Arminius, Jacobus


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Arminius, Jacobus

(jəkō`bəs ärmĭn`ēəs), 1560–1609, Dutch Reformed theologian, whose original name was Jacob Harmensen. He studied at Leiden, Marburg, Geneva, and Basel and in 1588 became a pastor at Amsterdam. He undertook to defend the Calvinist doctrine of predestination against the attacks of Dirck Volckertszoon Coornhert, but as a result of the controversy he changed his own views of the doctrine. He was professor of theology at the Univ. of Leiden after 1603, and he engaged in violent theological debates, seeking to win the Dutch Reformed Church to his views. His teaching, known as Arminianism, was not yet fully developed, but he asserted the compatibility of divine sovereignty with human freedom, denied John Calvin's doctrine of irresistible gracegrace,
in Christian theology, the free favor of God toward humans, which is necessary for their salvation. A distinction is made between natural grace (e.g., the gift of life) and supernatural grace, by which God makes a person (born sinful because of original sin) capable of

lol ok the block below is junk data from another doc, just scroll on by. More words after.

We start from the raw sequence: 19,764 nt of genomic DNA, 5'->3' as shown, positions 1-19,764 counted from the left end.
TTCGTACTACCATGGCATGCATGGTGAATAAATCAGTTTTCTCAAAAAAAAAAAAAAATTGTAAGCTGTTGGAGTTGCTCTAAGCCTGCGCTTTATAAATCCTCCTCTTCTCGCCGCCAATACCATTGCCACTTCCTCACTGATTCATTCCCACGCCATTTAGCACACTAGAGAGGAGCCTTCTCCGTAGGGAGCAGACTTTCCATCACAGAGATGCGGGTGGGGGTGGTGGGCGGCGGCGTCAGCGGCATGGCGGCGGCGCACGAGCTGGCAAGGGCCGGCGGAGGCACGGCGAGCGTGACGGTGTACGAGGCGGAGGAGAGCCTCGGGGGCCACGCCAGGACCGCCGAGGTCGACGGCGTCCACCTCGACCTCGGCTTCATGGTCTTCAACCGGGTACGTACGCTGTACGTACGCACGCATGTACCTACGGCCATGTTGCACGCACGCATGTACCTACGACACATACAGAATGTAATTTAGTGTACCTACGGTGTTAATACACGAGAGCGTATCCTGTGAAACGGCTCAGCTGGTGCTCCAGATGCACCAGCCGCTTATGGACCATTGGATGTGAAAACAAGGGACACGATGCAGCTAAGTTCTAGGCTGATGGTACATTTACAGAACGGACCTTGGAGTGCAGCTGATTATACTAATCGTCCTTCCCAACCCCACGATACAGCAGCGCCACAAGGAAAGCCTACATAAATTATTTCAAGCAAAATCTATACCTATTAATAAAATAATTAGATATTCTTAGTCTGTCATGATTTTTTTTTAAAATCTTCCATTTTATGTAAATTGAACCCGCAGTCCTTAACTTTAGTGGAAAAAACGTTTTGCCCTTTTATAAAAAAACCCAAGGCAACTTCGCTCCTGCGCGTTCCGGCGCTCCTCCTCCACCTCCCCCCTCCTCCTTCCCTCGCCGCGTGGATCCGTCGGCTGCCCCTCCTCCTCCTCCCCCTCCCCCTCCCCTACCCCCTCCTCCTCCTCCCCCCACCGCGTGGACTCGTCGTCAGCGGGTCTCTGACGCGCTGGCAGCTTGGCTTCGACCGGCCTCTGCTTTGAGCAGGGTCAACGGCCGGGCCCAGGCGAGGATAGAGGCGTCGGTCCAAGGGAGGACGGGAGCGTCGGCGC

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, and thus modified the strict conception of predestination. In this respect his teaching resembled that of the Roman Catholic Council of Trent. Arminianism became a term of abuse among 17th-century Puritans. His ideas were formulated after his death into a definite system by his disciple, Simon Episcopius, who drew up the "Remonstrance" (see RemonstrantsRemonstrants
, Dutch Protestants, adherents to the ideas of Jacobus Arminius, whose doctrines after his death (1609) were called Arminianism. They were Calvinists but were more liberal and less dogmatic than orthodox Calvinists and diverged from the teachings of the Dutch
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). Arminianism later was the doctrine of Charles and John Wesley and most of the Methodist churches.